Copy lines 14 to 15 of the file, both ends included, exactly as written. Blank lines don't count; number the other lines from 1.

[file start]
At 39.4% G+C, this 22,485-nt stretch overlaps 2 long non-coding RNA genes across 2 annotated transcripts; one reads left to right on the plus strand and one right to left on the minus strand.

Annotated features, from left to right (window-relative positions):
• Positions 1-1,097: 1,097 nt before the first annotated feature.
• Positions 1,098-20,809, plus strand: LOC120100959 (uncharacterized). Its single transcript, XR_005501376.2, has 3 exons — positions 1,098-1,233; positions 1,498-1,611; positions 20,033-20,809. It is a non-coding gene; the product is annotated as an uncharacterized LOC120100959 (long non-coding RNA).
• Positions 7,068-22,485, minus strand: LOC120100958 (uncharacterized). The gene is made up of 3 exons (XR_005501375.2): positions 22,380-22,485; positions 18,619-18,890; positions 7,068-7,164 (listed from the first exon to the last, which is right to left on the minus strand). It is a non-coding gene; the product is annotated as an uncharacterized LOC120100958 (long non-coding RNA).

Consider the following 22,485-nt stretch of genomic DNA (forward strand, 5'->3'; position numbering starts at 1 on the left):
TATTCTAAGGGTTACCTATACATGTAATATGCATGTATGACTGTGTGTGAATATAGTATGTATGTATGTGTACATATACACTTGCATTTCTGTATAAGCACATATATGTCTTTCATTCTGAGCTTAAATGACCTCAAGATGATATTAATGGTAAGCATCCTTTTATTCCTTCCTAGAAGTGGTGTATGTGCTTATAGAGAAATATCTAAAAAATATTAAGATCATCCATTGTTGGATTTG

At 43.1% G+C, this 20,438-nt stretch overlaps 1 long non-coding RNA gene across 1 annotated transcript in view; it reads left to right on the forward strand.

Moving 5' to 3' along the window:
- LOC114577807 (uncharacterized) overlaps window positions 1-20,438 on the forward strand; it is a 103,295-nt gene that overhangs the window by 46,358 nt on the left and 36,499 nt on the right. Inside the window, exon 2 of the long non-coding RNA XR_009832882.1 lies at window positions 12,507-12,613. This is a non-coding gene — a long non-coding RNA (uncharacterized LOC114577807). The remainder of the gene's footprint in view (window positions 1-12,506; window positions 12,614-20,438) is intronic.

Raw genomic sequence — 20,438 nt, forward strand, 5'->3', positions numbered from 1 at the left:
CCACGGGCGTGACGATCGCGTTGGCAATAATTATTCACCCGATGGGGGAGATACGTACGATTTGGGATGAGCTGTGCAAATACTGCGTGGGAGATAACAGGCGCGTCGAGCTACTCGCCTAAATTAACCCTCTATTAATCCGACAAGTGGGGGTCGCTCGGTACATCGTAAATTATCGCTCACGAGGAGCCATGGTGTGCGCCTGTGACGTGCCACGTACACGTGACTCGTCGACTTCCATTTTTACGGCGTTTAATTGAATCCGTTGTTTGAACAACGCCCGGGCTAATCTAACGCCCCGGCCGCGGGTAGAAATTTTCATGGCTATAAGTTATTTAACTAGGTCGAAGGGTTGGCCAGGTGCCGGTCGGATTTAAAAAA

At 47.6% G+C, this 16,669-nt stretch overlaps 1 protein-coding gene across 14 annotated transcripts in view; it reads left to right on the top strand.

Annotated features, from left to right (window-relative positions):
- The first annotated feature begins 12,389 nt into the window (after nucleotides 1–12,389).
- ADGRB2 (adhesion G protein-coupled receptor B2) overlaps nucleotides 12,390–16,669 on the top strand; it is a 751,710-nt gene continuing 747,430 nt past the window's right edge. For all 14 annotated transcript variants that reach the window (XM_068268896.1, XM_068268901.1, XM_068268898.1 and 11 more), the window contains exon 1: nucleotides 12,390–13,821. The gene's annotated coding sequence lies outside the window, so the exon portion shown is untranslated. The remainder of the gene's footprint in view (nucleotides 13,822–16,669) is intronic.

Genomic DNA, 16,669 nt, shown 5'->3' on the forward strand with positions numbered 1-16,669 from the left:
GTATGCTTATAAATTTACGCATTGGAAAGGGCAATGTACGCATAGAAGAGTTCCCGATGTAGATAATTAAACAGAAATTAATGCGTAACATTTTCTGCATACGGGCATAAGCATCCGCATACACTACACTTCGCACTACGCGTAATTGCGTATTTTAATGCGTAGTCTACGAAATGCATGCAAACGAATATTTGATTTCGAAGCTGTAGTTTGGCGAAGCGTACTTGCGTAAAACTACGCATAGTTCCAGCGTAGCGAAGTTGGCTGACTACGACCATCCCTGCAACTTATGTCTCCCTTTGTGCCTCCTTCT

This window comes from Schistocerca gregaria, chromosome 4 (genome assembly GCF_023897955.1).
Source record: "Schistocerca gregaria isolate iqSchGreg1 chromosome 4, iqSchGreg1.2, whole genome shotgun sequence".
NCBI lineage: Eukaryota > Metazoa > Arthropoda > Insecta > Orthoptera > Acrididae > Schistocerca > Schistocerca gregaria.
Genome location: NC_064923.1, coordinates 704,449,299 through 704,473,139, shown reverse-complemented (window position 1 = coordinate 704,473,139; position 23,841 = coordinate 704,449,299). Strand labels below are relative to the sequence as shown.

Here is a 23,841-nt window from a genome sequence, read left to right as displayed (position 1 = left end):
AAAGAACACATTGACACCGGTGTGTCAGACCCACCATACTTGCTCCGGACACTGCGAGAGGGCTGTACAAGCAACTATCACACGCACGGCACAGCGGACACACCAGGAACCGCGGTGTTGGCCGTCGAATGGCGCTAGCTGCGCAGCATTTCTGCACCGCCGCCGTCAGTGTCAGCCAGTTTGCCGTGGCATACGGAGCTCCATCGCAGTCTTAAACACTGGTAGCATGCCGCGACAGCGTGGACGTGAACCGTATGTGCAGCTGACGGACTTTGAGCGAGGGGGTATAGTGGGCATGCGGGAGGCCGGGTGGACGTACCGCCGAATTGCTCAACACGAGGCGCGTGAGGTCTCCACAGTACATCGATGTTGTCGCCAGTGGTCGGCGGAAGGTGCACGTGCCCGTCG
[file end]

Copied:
Annotated features, from left to right (window-relative positions):
- The first annotated feature begins 12,389 nt into the window (after nucleotides 1–12,389).